Twitter has quickly become the go-to online platform for businesses to promote their services and interact directly with customers. I know it’s a lot of fun to spend time staying up to date with your favourite celebrities and commenting on the newest episode of Downton Abbey but the reality is that Twitter can be the Holy Grail of business marketing. In this article we consider 3 ways that you can optimise your profile to get the most for your business out of Twitter.
1. Create an Identity
To make your Twitter profile as visible as possible it is imperative that you create an online identity which will appeal to your target audience.
I know this sounds like an obvious one, but it’s surprising how many organisations have Twitter profiles without relevant ‘avatars’ (profile pictures) or without a picture at all. You need to be able to make an impact straight away otherwise you’ll lose your potential customer’s attention. Using the pre-loaded, automatic ‘egg’ image will show your organisation as unprofessional and will not attract anyone. Instead, opt for an image of your logo, build your brand awareness and make yourself easily identifiable.
It’s also worth saying that you should keep …
With so much content being uploaded onto social media sites every hour, businesses need to be able to stand out from the crowd. Making your brand visible is only a small part of keeping your audience engaged in the content you are providing but it is crucial.
From Twitter and Instagram to Google+ and Pinterest, the humble hashtag has provided businesses with insights into what their target audience is interested in and what they are talking about. In this article, we consider 3 ways that ‘hashtagging’ content can improve your social media marketing strategy and increase engagement.
1. Optimise Your Posts:
With most people using social media on a daily basis, it is important that your content is interesting enough to be shared and promoted online.
To begin with you will need to decide how you’re going to use the hashtag. Will it be to promote a new service or product? Are you advertising an event? These kinds of ventures usually greatly benefit from the addition of a custom hashtag as it narrows down the audience of your posts. I know this sounds like the complete opposite of what you should be doing but instead of advertising your company …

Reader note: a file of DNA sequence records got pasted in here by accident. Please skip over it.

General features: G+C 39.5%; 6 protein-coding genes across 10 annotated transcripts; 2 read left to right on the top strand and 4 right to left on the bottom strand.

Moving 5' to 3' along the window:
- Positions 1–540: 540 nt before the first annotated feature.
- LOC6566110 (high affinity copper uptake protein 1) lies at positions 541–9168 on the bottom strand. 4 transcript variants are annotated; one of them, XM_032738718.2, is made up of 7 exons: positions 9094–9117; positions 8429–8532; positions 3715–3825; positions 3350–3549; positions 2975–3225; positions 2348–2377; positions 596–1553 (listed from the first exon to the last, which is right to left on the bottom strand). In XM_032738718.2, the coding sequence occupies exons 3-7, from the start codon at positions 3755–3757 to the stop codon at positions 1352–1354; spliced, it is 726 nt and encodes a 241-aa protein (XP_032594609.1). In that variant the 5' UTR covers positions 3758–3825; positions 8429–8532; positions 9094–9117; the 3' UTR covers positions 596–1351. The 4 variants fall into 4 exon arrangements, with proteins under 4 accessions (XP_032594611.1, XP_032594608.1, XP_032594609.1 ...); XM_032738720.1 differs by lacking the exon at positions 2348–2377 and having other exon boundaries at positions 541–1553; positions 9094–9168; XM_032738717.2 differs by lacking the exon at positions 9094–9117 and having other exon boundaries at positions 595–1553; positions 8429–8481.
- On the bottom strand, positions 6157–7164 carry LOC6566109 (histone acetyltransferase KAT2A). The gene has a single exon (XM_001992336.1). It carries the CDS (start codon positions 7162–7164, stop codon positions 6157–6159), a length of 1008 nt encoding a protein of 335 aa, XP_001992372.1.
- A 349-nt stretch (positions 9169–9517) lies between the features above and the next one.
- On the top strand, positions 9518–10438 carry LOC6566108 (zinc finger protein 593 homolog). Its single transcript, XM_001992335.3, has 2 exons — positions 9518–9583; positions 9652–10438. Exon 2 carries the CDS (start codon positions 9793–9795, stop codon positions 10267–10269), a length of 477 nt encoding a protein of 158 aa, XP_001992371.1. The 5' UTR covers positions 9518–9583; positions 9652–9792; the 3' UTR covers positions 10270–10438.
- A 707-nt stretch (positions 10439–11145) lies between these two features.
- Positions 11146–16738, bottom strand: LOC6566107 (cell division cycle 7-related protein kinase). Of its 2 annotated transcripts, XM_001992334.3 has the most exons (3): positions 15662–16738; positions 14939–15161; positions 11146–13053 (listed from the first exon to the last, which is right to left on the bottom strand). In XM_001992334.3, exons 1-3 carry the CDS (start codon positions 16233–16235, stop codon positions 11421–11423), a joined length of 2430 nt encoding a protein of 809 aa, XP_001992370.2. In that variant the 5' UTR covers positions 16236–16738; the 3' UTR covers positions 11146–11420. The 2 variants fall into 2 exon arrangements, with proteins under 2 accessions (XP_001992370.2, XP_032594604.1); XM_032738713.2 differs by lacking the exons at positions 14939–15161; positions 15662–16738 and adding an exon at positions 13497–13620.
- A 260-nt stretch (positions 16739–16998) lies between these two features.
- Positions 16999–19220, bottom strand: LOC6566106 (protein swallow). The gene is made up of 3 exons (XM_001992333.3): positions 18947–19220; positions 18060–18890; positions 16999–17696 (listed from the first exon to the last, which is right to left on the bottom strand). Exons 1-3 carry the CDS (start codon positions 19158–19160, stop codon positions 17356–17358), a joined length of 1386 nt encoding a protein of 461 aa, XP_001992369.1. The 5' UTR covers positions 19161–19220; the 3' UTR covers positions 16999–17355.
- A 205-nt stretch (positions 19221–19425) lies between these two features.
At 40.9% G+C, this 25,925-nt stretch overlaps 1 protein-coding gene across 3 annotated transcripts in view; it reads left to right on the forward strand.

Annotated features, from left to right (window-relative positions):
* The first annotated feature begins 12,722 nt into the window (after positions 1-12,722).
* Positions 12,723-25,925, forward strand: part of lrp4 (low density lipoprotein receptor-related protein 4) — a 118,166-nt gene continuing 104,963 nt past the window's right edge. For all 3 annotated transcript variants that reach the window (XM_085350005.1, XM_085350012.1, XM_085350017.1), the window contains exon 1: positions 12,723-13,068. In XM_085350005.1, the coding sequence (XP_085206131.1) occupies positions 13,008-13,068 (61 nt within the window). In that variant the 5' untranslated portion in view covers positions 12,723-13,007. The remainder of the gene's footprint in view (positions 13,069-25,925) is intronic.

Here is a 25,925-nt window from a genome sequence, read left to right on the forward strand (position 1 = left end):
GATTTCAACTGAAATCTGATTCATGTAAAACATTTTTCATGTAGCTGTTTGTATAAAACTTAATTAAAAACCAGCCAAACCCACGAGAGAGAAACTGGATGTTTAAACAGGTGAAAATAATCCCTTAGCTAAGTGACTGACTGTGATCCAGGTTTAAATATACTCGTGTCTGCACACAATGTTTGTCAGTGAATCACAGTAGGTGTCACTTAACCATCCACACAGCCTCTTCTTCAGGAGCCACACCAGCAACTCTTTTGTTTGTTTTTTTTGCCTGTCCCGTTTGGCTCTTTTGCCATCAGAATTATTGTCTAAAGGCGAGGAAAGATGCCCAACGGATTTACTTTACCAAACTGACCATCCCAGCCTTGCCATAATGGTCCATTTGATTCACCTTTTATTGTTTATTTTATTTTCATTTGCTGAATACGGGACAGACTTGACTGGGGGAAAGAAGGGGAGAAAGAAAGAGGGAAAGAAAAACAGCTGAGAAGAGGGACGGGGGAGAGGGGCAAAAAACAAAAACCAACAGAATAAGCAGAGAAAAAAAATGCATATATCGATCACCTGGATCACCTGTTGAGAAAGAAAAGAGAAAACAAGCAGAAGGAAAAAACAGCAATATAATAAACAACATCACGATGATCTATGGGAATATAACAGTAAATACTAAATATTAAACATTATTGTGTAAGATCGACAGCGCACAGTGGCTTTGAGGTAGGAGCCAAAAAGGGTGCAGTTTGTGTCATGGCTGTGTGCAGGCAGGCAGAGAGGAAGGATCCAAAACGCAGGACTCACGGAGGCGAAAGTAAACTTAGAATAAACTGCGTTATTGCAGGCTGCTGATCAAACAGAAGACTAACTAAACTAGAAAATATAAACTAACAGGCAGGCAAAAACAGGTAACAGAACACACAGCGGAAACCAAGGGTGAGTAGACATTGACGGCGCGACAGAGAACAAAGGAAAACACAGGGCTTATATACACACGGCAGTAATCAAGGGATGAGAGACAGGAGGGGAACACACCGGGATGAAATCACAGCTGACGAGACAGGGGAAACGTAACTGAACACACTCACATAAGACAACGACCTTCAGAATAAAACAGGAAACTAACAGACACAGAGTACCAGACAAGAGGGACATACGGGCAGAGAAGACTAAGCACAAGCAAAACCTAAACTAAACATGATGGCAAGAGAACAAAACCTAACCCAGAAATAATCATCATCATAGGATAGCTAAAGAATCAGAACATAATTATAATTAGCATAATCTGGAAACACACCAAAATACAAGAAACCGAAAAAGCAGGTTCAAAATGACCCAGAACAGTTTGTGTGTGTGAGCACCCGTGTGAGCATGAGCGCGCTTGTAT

On the 24th July 2014, Google released yet another shake-up to their algorithms. And although the update hasn’t been given an official name, the folks at Search Engine Land coined it the Pigeon.
Pigeon is in the process of being rolled out for US English search engine results pages (SERPs) with there yet to be word from Google about if or when it will affect other countries. But with the prospect of Pigeon hanging over UK search, in this article we take a look at exactly what the update involves and what it could mean for your business.
The Decline of the 7-Pack
The Pigeon update is focused on improving the relevancy and accuracy of local search results by placing a greater importance on organic SEO signals. What this means is that a lot more data will be considered for local search results, including the back links, domain authority and other SEO value factors of websites.
And so far, this change is most evident in the decline of the 7 Google Places results that usually appear on the first page of all local desktop searches. Termed the 7-packs, these results have been dropped for many local US search queries …
As quality content has become one of the most powerful factors in SEO, blogging has never been more important. By updating your blog regularly, you can help to boost your rankings in search and get your content seen by a wider audience. But if your blog looks more inviting to tumbleweed than a reader, or worse is non-existent, then it’s time to make a change. And running a blog really isn’t that difficult when you know how.
In this post, we help you out by explaining how to write a blog post in 10 simple steps:
1. Understand Your Audience
This point comes first because getting it wrong can mean the make or break for a blog post. What you write and how you write it should be directly informed by your target audience. Focus on what your potential visitors are interested in. When you’re in the know then your ideas will flow naturally, informing the topics you choose and the tone of your voice.
And consider this: what’s relevant to your business sector and interesting to your audience are not always the same thing. For example, if you were selling mobile phone cases and came across a news story …